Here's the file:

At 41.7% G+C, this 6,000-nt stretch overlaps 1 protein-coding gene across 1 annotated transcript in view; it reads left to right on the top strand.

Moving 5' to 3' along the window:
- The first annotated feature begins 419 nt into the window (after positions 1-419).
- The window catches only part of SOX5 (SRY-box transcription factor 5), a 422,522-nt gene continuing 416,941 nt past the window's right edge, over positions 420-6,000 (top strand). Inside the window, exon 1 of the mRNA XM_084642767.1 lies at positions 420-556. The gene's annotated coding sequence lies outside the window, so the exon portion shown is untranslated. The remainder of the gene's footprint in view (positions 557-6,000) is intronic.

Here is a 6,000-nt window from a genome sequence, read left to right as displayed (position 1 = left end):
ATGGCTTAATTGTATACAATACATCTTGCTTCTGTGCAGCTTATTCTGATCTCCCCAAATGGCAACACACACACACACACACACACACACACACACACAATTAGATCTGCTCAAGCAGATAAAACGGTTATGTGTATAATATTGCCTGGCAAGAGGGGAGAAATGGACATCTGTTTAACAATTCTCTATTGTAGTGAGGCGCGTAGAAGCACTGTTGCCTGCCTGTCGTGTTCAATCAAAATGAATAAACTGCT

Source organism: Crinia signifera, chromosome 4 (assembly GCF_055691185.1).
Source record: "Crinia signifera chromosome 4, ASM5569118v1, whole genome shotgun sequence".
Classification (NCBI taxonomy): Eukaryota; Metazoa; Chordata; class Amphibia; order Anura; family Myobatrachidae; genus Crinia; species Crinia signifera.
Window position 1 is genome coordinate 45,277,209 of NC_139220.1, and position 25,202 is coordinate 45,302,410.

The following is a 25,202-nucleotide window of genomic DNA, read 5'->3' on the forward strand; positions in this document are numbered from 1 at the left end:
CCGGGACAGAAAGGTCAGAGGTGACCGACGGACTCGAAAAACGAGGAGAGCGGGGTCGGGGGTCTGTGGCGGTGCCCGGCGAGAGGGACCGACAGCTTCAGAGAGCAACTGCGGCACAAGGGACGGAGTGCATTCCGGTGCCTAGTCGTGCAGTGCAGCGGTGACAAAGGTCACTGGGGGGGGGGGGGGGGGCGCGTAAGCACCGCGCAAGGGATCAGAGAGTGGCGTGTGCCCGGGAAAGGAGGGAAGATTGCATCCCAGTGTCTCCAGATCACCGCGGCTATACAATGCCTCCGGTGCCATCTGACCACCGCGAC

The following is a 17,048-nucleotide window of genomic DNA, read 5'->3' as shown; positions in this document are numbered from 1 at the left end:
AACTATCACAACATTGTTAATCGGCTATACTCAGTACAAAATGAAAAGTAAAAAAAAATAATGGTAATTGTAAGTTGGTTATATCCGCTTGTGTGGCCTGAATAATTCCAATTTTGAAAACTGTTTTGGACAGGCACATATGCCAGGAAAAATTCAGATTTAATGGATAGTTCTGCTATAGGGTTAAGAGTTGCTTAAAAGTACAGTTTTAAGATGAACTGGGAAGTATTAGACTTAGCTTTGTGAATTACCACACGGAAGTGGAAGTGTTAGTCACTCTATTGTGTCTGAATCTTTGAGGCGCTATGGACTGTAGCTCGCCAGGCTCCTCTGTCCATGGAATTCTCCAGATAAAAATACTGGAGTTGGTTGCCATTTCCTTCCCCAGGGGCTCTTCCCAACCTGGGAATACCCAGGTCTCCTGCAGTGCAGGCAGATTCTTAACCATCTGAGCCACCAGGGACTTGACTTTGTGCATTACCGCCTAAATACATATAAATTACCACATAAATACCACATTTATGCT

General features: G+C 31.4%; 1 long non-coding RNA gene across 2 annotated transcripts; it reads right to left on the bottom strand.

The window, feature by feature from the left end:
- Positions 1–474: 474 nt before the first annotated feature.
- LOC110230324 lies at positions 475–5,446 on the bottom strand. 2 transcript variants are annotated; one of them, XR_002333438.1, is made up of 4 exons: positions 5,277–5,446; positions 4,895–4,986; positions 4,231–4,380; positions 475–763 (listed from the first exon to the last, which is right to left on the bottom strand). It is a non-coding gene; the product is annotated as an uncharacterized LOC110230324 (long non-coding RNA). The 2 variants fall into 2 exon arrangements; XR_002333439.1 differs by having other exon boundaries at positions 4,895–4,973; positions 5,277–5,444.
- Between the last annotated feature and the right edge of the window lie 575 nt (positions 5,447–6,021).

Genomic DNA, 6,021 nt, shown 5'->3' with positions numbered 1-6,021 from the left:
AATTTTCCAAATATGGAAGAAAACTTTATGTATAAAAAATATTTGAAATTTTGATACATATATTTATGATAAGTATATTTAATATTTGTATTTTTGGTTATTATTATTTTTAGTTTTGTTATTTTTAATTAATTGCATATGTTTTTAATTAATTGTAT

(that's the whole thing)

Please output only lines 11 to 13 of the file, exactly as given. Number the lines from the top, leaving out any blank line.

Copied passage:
The following is a 25,202-nucleotide window of genomic DNA, read 5'->3' on the forward strand; positions in this document are numbered from 1 at the left end:
CCGGGACAGAAAGGTCAGAGGTGACCGACGGACTCGAAAAACGAGGAGAGCGGGGTCGGGGGTCTGTGGCGGTGCCCGGCGAGAGGGACCGACAGCTTCAGAGAGCAACTGCGGCACAAGGGACGGAGTGCATTCCGGTGCCTAGTCGTGCAGTGCAGCGGTGACAAAGGTCACTGGGGGGGGGGGGGGGGGCGCGTAAGCACCGCGCAAGGGATCAGAGAGTGGCGTGTGCCCGGGAAAGGAGGGAAGATTGCATCCCAGTGTCTCCAGATCACCGCGGCTATACAATGCCTCCGGTGCCATCTGACCACCGCGAC

The following is a 17,048-nucleotide window of genomic DNA, read 5'->3' as shown; positions in this document are numbered from 1 at the left end: